It’s borderline discrimination to assume a foreigner of this descent or another has automatically had a worse life than an American. However, to play devil’s advocate, if we presume this is true, then we can accept tolerance for the countries such as Kenya and Ethiopia coming to the NCAA. But, that would give zero tolerance policy to any European countries that already have the same resources.
Most of the Africans did not have the same opportunities we had growing up, but like I learned in high school chemistry, “There’s exceptions to each equation (person).” Generally speaking, the opportunities where Kenyans/Ethiopians come from are not consistent to any European, which makes it hard to validate allowing ANY Europeans, and so forth coming to the NCAA system on a full ride (and factoring in such countries like New Zealand and Australia too). In short, Europeans are already entitled to virtually the same opportunities as Americans.
Common Argument Forth by NCAA Coaches 2.)
“Run faster to earn said scholarship over foreigners.”
Which begs the question: How is it just and fair for an 18-year-old American to compete with someone much older, more physically developed than themselves, let alone having 3-10 years on them in terms of training?
That brings me to the logical reasoning: recruiting foreigners that are older in age are at a significant advantage in receiving the scholarships that Americans would receive. Perhaps, a more suitable age limit?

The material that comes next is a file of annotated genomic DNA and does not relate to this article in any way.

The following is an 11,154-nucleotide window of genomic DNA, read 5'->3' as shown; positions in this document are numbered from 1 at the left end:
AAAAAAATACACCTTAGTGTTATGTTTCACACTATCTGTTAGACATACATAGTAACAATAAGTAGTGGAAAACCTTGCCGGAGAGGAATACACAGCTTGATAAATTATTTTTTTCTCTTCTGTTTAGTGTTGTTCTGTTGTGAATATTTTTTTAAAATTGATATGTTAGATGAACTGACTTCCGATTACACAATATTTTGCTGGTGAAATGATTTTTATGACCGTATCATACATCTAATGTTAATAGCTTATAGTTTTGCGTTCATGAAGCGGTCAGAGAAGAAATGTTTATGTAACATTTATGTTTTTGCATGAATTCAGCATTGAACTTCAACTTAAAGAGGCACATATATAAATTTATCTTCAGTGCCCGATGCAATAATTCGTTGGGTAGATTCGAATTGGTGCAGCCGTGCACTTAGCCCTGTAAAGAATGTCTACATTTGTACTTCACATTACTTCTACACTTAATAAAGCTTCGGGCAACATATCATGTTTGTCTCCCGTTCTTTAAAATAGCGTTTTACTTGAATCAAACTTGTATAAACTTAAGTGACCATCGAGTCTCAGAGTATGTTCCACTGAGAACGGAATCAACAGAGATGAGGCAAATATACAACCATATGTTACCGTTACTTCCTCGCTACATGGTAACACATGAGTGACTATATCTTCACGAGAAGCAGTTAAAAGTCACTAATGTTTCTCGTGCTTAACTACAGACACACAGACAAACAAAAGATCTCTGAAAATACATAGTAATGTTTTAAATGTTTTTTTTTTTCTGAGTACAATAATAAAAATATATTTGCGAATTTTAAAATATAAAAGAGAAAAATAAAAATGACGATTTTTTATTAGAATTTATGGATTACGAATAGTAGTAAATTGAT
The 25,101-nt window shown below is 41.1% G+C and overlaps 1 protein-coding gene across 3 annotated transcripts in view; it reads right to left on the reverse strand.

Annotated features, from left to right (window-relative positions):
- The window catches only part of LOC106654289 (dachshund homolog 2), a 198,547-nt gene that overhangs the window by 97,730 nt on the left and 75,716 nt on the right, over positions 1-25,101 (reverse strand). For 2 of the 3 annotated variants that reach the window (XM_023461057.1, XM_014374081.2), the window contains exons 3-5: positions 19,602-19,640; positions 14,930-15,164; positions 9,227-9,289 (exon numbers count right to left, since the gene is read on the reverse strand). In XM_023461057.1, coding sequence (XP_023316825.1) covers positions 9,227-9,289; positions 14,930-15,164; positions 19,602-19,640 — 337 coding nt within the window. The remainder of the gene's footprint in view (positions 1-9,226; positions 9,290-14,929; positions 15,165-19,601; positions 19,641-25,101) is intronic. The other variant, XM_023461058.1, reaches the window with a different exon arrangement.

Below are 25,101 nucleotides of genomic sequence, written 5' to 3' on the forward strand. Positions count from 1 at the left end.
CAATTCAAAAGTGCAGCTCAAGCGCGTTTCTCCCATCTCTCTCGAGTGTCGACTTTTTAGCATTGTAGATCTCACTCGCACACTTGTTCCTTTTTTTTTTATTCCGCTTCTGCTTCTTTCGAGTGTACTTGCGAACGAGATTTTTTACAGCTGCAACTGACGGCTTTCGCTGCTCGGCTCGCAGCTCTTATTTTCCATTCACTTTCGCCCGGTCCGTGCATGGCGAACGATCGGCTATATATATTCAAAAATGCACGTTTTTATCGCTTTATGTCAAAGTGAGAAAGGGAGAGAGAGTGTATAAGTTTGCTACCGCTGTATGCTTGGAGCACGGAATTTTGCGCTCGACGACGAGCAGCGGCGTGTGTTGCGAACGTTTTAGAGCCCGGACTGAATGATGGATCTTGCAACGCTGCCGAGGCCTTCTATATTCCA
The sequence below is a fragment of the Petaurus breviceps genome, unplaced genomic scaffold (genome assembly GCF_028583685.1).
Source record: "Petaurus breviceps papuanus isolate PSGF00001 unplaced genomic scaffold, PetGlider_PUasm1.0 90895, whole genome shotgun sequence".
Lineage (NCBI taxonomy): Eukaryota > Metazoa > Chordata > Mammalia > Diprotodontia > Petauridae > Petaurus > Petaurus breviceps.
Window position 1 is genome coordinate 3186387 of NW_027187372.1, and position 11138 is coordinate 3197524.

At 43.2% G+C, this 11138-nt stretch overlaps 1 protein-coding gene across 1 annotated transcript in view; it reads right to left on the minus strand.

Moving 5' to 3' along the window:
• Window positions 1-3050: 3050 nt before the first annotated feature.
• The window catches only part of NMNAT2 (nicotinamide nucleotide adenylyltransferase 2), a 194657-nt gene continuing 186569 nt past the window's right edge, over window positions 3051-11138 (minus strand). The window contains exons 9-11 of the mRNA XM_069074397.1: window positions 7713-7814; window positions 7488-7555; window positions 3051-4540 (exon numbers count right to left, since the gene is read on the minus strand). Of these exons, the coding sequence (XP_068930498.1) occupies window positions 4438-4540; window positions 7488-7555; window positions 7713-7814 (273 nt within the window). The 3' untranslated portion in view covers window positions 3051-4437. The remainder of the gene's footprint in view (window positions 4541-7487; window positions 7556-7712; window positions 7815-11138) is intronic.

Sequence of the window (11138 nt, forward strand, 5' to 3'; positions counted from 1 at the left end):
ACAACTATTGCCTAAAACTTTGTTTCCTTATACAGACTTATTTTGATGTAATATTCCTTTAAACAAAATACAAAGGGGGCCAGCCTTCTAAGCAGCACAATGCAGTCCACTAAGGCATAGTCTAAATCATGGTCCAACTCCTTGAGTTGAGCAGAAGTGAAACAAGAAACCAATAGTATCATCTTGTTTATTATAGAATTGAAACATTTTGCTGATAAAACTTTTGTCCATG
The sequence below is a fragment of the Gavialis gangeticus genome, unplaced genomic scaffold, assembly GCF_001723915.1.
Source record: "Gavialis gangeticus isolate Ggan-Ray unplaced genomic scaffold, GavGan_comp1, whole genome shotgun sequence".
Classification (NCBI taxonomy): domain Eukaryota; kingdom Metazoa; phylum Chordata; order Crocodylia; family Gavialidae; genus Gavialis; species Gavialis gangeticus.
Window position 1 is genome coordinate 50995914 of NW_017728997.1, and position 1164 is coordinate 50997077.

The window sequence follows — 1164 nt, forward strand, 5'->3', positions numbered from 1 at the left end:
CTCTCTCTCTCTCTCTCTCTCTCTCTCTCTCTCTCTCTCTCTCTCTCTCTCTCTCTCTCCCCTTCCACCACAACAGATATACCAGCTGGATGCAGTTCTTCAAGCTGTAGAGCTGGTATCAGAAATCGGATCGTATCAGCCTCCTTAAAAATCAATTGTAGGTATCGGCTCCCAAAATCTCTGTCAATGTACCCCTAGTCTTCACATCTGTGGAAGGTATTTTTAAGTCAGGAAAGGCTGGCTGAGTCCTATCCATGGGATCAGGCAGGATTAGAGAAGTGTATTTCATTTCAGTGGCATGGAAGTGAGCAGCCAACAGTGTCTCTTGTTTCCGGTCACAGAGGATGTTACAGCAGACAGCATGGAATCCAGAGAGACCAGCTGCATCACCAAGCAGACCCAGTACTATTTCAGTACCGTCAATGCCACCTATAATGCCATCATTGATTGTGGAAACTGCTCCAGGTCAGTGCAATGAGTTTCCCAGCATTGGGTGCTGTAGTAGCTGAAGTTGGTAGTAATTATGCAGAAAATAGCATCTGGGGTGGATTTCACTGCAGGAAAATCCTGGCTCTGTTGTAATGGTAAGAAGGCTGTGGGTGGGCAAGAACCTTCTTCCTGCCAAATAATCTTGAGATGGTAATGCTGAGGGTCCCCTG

Full rides aren’t common in distance running, and again I’m sure it exists, but every foreigner I knew was on a full ride. I knew very few Americans on a full ride. In order to obtain a runner from overseas, it’s typically all in or not.
Setting aside 15 minutes to think of some foreigners I personally knew as teammates, and others from the teams I encountered in the NCAA, I have a list of 27. The average age from 19 of those 27 that I knew their age when they entered college as Freshmen: 21. Not just Kenyans, but mostly British athletes. It’s fairly common for British runners to take a couple more years to train post high school until marks are made to enable them to receive full rides.
Perhaps, the American system is at a disadvantage, as it’s not the norm to train post high school nor is there resources available to do so — presenting us another disadvantage. Remember, once an American starts college, even if he doesn’t run for a team or any team for that matter, his eligibility clock starts ticking. I do feel this problem is partially the NCAA’s fault.